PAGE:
Field Trip Highlights - The main focus of the field trip is tracking the Peach Spring Tuff’s outflow sheet starting at its surrogate type locality in Kingman, through its source caldera near Oatman, Arizona, and across the Colorado River into a highly extended fragment of the caldera connected to well-known exposures of its outflow sheet in the Sacramento Mountains, California. The trip’s route will, in effect, mimic the strongly south-southwesterly extension vector Ferguson et al. (2013) and Ferguson and Howard (2014) have documented across the Colorado River Extensional Corridor. This direction differs significantly from the west-northwesterly direction proposed and supported by many others (eg. McQuarrie and Wernicke, 2005). The low-sulfidation quartz-calcite-adularia epithermal Gold Road vein along old Route 66 near Oatman will be the only stop on the main field trip that will involve mineralization and economic geology.
See Map of Planned Fall Field Trip Stops.
The purpose of the morning phase of the trip on Saturday, October 22nd is to examine new and old aspects of the Laramide McConnico mineral district southwest of Kingman, and an important outcrop of Peach Spring Tuff that is part of a controversy regarding how the Peach Spring Tuff was erupted; a recent paper that has received a great deal of global attention (Roche et al., 2016) suggests that the pyroclastic flow was slow-moving and that it may have been possible to “outrun it on a fast bicycle”. The presence of lithic blocks not from the caldera in the outcrop we will visit on Saturday morning challenges this interpretation.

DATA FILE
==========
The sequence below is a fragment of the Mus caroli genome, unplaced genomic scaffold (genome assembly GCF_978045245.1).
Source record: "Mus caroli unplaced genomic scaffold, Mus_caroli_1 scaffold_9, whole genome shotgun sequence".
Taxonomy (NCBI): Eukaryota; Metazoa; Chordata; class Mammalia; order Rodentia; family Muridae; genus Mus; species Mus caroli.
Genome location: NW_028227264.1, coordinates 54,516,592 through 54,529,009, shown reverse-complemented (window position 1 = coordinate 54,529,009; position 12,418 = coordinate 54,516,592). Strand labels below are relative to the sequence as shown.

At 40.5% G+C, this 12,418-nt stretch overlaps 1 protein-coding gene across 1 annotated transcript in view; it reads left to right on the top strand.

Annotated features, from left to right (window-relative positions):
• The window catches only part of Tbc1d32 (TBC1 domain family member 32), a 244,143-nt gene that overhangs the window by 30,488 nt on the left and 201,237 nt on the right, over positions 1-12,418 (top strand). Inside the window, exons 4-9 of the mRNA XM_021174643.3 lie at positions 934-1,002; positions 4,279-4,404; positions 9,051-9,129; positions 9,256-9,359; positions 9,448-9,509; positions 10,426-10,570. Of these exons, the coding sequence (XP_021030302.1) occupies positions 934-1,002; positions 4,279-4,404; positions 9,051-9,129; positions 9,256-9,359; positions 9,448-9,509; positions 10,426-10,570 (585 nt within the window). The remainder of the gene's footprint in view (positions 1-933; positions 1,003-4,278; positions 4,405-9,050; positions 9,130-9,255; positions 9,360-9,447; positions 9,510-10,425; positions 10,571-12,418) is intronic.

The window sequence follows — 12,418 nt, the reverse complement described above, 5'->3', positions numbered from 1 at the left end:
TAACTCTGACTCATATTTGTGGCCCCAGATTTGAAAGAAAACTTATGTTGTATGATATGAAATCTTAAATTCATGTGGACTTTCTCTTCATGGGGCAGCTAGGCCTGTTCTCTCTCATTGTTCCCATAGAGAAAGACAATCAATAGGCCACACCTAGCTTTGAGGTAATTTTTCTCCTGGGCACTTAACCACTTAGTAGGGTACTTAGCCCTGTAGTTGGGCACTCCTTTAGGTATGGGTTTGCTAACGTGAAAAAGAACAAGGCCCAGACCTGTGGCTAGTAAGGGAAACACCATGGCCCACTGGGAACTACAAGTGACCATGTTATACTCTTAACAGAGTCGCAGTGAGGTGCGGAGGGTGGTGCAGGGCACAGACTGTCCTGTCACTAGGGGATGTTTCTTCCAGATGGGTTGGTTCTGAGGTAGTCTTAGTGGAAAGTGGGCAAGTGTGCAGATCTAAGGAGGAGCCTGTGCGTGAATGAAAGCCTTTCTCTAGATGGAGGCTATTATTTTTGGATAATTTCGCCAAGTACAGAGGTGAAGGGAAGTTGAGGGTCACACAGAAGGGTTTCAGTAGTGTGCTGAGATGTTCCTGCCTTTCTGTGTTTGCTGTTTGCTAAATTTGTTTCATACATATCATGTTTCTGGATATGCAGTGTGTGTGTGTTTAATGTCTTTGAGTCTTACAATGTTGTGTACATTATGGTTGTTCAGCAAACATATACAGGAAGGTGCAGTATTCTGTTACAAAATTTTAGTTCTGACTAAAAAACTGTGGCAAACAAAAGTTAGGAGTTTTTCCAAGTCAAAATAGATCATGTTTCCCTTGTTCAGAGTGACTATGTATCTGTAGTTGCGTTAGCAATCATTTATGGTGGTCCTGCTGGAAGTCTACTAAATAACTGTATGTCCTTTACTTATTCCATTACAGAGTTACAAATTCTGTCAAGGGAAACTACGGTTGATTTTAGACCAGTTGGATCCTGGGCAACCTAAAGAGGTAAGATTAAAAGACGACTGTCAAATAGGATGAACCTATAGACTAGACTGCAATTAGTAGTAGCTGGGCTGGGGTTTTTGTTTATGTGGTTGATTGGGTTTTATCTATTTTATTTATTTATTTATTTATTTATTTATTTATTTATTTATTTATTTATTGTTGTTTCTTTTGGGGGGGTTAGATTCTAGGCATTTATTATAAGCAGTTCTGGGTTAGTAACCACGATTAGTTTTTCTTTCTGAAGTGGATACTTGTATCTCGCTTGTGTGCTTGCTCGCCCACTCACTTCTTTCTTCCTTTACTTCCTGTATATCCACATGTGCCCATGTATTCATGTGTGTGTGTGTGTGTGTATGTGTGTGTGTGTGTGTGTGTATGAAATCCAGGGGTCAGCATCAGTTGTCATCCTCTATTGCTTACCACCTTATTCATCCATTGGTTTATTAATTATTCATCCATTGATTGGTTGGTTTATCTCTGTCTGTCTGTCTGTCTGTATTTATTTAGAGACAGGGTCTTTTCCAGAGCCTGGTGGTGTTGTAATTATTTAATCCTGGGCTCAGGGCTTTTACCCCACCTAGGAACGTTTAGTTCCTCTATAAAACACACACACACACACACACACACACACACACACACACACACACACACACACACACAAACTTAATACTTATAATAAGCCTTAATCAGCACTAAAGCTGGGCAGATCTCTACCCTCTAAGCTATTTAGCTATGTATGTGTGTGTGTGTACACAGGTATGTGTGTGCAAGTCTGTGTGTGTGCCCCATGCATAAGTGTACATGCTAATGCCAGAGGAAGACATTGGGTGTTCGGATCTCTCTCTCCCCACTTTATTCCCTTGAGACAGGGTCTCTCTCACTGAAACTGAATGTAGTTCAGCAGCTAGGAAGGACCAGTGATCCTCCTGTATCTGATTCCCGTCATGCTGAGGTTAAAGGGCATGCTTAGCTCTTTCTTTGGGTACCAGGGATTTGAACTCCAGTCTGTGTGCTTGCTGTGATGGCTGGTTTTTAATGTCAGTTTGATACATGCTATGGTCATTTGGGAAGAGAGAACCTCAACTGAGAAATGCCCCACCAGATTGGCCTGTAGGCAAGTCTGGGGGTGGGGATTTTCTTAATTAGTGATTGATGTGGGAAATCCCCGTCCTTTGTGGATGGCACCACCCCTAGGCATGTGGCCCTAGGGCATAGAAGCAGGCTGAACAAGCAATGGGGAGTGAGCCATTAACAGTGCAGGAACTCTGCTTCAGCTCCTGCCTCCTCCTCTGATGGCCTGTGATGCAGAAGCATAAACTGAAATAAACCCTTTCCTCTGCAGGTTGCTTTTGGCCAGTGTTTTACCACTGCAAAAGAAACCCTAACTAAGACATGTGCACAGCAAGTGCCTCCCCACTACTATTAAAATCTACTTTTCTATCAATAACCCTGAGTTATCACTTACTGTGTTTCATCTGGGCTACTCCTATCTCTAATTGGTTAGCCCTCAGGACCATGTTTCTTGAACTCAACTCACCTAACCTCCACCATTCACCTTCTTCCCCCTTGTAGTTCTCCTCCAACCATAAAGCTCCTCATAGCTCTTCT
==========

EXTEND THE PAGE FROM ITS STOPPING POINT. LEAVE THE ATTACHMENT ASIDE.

Stops on Sunday night near the campsite in the Sacramento Mountains and on Monday will focus on the geometry of the extended caldera fragment and the nature (unconformity versus detachment) of at least two gently dipping contacts near Eagle Peak and Flattop Mountain that have long been interpreted as detachment faults. An additional contact that had been interpreted as a detachment and then re-interpreted as an unconformity (Simpson et al., 1991) will be discussed and looked at from Eagle Wash Sunday evening on the way to the campsite, but is too hazardous to visit.Contact Info
- If you have additional questions about the Fall Field Trip contact Charles Ferguson at (520) 444-8905 or at email@example.com
Ferguson C. A., McIntosh, W. C., and Miller, C. F., 2013, Silver Creek caldera - The tectonically dismembered source of the Peach Spring Tuff: Geology, v. 41, p. 3-6.
Ferguson, C. A., and Howard, K. A., 2014, Early Miocene Silver Creek caldera as a strain marker in the Colorado River extensional corridor, USA: Geological Society of America Abstracts with Programs, v. 45, p. 608.
McQuarrie, N., and Wernicke, B. P., 2005, An animated tectonic reconstruction of southwestern North America since 36 Ma: Geosphere, v. 1, p. 147-172: DOI: 10.1130/GES00016.1.
Roche, O., Buesch, D. C., and Valentine, G. A., 2016, Slow-moving and dense pyroclastic flows during the Peach Spring super-eruption: Nature Comm., DOI: 10.1038/ncomms10890.
Simpson, C., Schweitzer, J., and Howard, K. A., 1991, A reinterpretation of the timing, position, and significance of part of the Sacramento Mountains detachment fault, southeastern California: GSA Bulletin, v. 103, p. 751-761.